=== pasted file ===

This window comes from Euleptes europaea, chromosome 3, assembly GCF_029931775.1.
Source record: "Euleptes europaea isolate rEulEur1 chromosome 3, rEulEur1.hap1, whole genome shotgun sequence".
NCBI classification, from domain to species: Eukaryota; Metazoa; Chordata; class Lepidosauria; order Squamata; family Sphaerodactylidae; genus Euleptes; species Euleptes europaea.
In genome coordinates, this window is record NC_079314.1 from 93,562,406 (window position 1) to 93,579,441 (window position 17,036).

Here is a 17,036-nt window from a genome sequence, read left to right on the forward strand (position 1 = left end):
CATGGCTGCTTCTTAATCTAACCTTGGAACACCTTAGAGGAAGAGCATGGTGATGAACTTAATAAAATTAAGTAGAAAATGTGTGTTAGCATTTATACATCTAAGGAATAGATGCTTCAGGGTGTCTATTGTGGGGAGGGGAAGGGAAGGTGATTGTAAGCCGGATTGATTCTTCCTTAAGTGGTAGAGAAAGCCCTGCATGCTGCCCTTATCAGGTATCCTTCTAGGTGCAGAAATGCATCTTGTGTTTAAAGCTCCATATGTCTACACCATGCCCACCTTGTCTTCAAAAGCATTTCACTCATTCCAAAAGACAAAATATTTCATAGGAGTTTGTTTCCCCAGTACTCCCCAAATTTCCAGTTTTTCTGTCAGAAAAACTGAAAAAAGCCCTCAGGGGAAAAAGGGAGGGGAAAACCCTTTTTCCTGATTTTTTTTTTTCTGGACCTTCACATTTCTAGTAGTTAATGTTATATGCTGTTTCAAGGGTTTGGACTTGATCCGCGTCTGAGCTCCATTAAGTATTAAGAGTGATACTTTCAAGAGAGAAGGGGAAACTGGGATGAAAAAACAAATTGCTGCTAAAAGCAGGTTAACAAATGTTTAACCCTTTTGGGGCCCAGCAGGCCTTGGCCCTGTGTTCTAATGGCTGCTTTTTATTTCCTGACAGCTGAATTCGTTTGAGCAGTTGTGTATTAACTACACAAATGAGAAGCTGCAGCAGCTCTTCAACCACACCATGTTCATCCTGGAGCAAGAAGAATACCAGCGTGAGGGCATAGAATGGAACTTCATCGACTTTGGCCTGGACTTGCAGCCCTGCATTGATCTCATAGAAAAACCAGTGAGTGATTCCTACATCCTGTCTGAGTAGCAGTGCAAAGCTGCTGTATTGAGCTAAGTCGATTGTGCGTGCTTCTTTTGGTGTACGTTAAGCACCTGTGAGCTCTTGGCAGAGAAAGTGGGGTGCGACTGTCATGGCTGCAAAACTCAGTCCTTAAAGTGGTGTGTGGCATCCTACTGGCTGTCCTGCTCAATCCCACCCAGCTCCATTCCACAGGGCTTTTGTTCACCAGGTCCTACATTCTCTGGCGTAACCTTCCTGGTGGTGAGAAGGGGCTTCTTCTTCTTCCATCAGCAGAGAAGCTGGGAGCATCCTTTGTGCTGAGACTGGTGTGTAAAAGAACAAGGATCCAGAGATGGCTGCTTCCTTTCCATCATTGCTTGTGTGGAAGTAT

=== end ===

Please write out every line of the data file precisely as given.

This window comes from Euleptes europaea, chromosome 3, assembly GCF_029931775.1.
Source record: "Euleptes europaea isolate rEulEur1 chromosome 3, rEulEur1.hap1, whole genome shotgun sequence".
NCBI classification, from domain to species: Eukaryota; Metazoa; Chordata; class Lepidosauria; order Squamata; family Sphaerodactylidae; genus Euleptes; species Euleptes europaea.
In genome coordinates, this window is record NC_079314.1 from 93,562,406 (window position 1) to 93,579,441 (window position 17,036).

Here is a 17,036-nt window from a genome sequence, read left to right on the forward strand (position 1 = left end):
CATGGCTGCTTCTTAATCTAACCTTGGAACACCTTAGAGGAAGAGCATGGTGATGAACTTAATAAAATTAAGTAGAAAATGTGTGTTAGCATTTATACATCTAAGGAATAGATGCTTCAGGGTGTCTATTGTGGGGAGGGGAAGGGAAGGTGATTGTAAGCCGGATTGATTCTTCCTTAAGTGGTAGAGAAAGCCCTGCATGCTGCCCTTATCAGGTATCCTTCTAGGTGCAGAAATGCATCTTGTGTTTAAAGCTCCATATGTCTACACCATGCCCACCTTGTCTTCAAAAGCATTTCACTCATTCCAAAAGACAAAATATTTCATAGGAGTTTGTTTCCCCAGTACTCCCCAAATTTCCAGTTTTTCTGTCAGAAAAACTGAAAAAAGCCCTCAGGGGAAAAAGGGAGGGGAAAACCCTTTTTCCTGATTTTTTTTTTTCTGGACCTTCACATTTCTAGTAGTTAATGTTATATGCTGTTTCAAGGGTTTGGACTTGATCCGCGTCTGAGCTCCATTAAGTATTAAGAGTGATACTTTCAAGAGAGAAGGGGAAACTGGGATGAAAAAACAAATTGCTGCTAAAAGCAGGTTAACAAATGTTTAACCCTTTTGGGGCCCAGCAGGCCTTGGCCCTGTGTTCTAATGGCTGCTTTTTATTTCCTGACAGCTGAATTCGTTTGAGCAGTTGTGTATTAACTACACAAATGAGAAGCTGCAGCAGCTCTTCAACCACACCATGTTCATCCTGGAGCAAGAAGAATACCAGCGTGAGGGCATAGAATGGAACTTCATCGACTTTGGCCTGGACTTGCAGCCCTGCATTGATCTCATAGAAAAACCAGTGAGTGATTCCTACATCCTGTCTGAGTAGCAGTGCAAAGCTGCTGTATTGAGCTAAGTCGATTGTGCGTGCTTCTTTTGGTGTACGTTAAGCACCTGTGAGCTCTTGGCAGAGAAAGTGGGGTGCGACTGTCATGGCTGCAAAACTCAGTCCTTAAAGTGGTGTGTGGCATCCTACTGGCTGTCCTGCTCAATCCCACCCAGCTCCATTCCACAGGGCTTTTGTTCACCAGGTCCTACATTCTCTGGCGTAACCTTCCTGGTGGTGAGAAGGGGCTTCTTCTTCTTCCATCAGCAGAGAAGCTGGGAGCATCCTTTGTGCTGAGACTGGTGTGTAAAAGAACAAGGATCCAGAGATGGCTGCTTCCTTTCCATCATTGCTTGTGTGGAAGTAT